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    Buhari suspends NPA MD, Hadiza Usman, approves investigative probe panel

    President Buhari has approved the immediate suspension of the MD of the Nigerian Ports Authority, Hadiza Usman.

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    Nigerian Ports Authority, NPA, Hadiza Bala-Usman, Maritime, Ports, Badagry deep seaport, NPA, LADOL collision intensifies, as they throw counter-accusation over contract 

    President Muhammadu Buhari has approved the immediate suspension of the Managing Director of the Nigerian Ports Authority (NPA), Hadiza Usman.

    The suspension of Usman is to allow the panel of inquiry which is to be set up by the Federal Ministry of Transportation, to investigate the management of the agency to effectively carry out the task.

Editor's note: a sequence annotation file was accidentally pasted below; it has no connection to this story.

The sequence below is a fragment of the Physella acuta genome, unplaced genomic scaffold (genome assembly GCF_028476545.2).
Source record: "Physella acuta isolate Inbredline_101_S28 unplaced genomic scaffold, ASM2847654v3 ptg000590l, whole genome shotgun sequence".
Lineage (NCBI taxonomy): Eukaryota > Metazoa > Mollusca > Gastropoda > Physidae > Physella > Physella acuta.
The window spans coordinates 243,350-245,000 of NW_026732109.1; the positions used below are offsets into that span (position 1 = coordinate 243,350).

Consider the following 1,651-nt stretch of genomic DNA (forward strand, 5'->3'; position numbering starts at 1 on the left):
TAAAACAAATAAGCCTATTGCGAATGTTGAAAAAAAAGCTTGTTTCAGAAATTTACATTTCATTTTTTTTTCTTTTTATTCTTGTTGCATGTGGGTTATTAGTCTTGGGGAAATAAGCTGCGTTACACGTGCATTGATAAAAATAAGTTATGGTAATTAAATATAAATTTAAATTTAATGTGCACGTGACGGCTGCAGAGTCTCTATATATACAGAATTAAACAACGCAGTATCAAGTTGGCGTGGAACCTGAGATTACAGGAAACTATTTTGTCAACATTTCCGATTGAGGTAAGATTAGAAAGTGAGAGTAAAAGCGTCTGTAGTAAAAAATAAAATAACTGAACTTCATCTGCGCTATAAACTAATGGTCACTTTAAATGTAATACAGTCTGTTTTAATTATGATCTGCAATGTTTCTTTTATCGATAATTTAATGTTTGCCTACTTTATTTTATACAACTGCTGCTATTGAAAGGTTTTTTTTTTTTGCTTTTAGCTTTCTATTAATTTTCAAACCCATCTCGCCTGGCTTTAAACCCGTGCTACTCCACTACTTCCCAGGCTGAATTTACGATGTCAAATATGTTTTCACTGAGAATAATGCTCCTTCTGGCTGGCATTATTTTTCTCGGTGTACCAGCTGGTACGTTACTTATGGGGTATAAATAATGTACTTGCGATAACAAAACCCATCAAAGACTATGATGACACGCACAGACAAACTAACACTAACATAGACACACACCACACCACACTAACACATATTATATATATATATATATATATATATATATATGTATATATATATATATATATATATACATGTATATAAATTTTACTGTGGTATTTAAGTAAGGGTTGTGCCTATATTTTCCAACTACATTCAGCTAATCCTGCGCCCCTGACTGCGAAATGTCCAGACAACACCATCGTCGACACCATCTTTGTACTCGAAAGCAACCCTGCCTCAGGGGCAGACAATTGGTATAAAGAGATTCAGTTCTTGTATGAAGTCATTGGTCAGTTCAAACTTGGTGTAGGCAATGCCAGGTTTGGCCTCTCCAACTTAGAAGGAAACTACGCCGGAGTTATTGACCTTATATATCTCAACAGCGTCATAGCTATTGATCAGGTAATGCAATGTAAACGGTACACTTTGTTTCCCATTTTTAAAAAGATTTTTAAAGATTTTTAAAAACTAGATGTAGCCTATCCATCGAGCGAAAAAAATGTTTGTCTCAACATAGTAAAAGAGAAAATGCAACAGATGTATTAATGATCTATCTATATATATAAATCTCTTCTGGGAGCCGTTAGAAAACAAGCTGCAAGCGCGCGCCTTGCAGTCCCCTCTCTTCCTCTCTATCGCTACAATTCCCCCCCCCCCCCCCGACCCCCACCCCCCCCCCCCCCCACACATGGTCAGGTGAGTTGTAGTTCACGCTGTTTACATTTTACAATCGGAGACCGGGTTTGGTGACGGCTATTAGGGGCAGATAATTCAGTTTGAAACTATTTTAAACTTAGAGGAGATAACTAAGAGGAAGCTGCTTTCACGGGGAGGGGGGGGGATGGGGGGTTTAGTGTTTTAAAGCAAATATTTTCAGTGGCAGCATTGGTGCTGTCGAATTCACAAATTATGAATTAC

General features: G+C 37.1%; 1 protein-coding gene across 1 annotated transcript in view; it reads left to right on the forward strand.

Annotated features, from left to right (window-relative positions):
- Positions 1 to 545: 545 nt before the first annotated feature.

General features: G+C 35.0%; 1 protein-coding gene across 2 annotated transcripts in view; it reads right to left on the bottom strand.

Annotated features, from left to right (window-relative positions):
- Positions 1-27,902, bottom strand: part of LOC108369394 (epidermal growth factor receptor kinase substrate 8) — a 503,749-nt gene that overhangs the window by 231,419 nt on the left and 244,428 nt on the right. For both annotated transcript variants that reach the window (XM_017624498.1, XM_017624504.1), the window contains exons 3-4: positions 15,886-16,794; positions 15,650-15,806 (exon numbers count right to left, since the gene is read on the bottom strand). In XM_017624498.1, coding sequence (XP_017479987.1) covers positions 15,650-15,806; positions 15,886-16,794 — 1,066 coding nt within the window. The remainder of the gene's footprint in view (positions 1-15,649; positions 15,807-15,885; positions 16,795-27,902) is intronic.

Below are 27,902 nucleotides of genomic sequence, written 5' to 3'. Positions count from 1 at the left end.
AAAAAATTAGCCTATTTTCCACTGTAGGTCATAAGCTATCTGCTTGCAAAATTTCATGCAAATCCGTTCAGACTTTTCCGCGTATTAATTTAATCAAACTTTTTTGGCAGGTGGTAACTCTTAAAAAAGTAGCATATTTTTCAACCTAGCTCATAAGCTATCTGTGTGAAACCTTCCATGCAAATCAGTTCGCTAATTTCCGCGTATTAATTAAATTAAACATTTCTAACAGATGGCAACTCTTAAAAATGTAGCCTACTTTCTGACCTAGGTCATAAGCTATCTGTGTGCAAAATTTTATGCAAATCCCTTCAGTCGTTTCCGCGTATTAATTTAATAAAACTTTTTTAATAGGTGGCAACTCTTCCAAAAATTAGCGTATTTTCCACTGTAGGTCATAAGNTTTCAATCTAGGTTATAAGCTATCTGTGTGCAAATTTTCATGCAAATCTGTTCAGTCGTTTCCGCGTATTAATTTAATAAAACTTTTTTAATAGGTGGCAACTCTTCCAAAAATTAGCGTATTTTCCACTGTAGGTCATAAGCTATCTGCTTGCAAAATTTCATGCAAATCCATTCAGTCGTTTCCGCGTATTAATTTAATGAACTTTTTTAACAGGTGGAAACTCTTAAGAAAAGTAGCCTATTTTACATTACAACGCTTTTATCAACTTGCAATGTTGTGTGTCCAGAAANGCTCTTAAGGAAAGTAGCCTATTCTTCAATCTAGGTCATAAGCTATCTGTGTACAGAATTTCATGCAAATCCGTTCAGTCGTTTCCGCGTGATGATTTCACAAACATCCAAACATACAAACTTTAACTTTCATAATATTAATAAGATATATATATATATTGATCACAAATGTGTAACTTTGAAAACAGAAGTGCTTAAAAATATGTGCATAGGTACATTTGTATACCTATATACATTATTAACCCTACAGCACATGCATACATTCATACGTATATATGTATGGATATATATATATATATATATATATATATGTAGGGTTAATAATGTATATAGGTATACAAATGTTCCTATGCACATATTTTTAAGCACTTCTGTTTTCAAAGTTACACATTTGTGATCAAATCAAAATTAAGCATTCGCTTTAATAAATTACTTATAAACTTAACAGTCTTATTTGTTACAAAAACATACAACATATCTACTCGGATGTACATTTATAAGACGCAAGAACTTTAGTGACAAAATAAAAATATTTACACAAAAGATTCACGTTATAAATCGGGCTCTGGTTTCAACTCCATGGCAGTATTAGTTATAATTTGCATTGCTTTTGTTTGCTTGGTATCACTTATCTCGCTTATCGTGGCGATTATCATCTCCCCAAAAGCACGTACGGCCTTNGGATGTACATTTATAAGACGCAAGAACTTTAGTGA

This disclosure is contained in a statement issued by the Senior Special Assistant to the President on Media and Publicity, Garba Shehu, through some tweet posts on his official Twitter handle on Thursday, May 6, 2021.

    Shehu pointed out that the suspension follows the approval of the recommendation of the Federal Ministry of Transportation by President Muhammadu Buhari.

    The statement from Garba Shehu reads, “President Muhammadu Buhari had approved the recommendation of the Ministry of Transportation under Rt. Hon. Rotimi Amaechi for the setting up of an Administrative Panel of Inquiry to investigate the Management of the Nigerian Ports Authority (NPA).

    The President also approved that the Managing Director, Hadiza Bala Usman, step aside while the investigation is carried out. Mr Mohammed Koko will act in that position.

    The panel is to be headed by the Director, Maritime Services of the Ministry while the Deputy Director, Legal of the same ministry will serve as Secretary. Other members of the panel will be appointed by the Minister.”